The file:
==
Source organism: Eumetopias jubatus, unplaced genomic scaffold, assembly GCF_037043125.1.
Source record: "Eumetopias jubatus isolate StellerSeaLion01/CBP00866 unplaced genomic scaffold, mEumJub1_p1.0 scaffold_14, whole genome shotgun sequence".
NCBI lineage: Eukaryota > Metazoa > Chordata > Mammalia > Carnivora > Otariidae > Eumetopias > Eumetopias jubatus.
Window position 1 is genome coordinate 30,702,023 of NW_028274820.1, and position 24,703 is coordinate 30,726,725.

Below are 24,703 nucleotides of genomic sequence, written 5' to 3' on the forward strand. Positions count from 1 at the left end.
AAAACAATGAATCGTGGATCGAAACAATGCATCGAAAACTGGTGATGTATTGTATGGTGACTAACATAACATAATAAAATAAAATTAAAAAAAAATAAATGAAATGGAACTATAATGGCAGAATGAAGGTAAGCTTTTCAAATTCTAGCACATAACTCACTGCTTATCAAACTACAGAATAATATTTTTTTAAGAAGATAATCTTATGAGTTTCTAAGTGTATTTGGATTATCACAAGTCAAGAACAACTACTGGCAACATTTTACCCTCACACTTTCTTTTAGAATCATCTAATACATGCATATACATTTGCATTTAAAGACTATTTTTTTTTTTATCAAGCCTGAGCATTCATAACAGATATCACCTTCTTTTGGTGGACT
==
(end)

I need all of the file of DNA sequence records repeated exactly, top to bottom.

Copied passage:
Source organism: Eumetopias jubatus, unplaced genomic scaffold, assembly GCF_037043125.1.
Source record: "Eumetopias jubatus isolate StellerSeaLion01/CBP00866 unplaced genomic scaffold, mEumJub1_p1.0 scaffold_14, whole genome shotgun sequence".
NCBI lineage: Eukaryota > Metazoa > Chordata > Mammalia > Carnivora > Otariidae > Eumetopias > Eumetopias jubatus.
Window position 1 is genome coordinate 30,702,023 of NW_028274820.1, and position 24,703 is coordinate 30,726,725.

Below are 24,703 nucleotides of genomic sequence, written 5' to 3' on the forward strand. Positions count from 1 at the left end.
AAAACAATGAATCGTGGATCGAAACAATGCATCGAAAACTGGTGATGTATTGTATGGTGACTAACATAACATAATAAAATAAAATTAAAAAAAAATAAATGAAATGGAACTATAATGGCAGAATGAAGGTAAGCTTTTCAAATTCTAGCACATAACTCACTGCTTATCAAACTACAGAATAATATTTTTTTAAGAAGATAATCTTATGAGTTTCTAAGTGTATTTGGATTATCACAAGTCAAGAACAACTACTGGCAACATTTTACCCTCACACTTTCTTTTAGAATCATCTAATACATGCATATACATTTGCATTTAAAGACTATTTTTTTTTTTATCAAGCCTGAGCATTCATAACAGATATCACCTTCTTTTGGTGGACT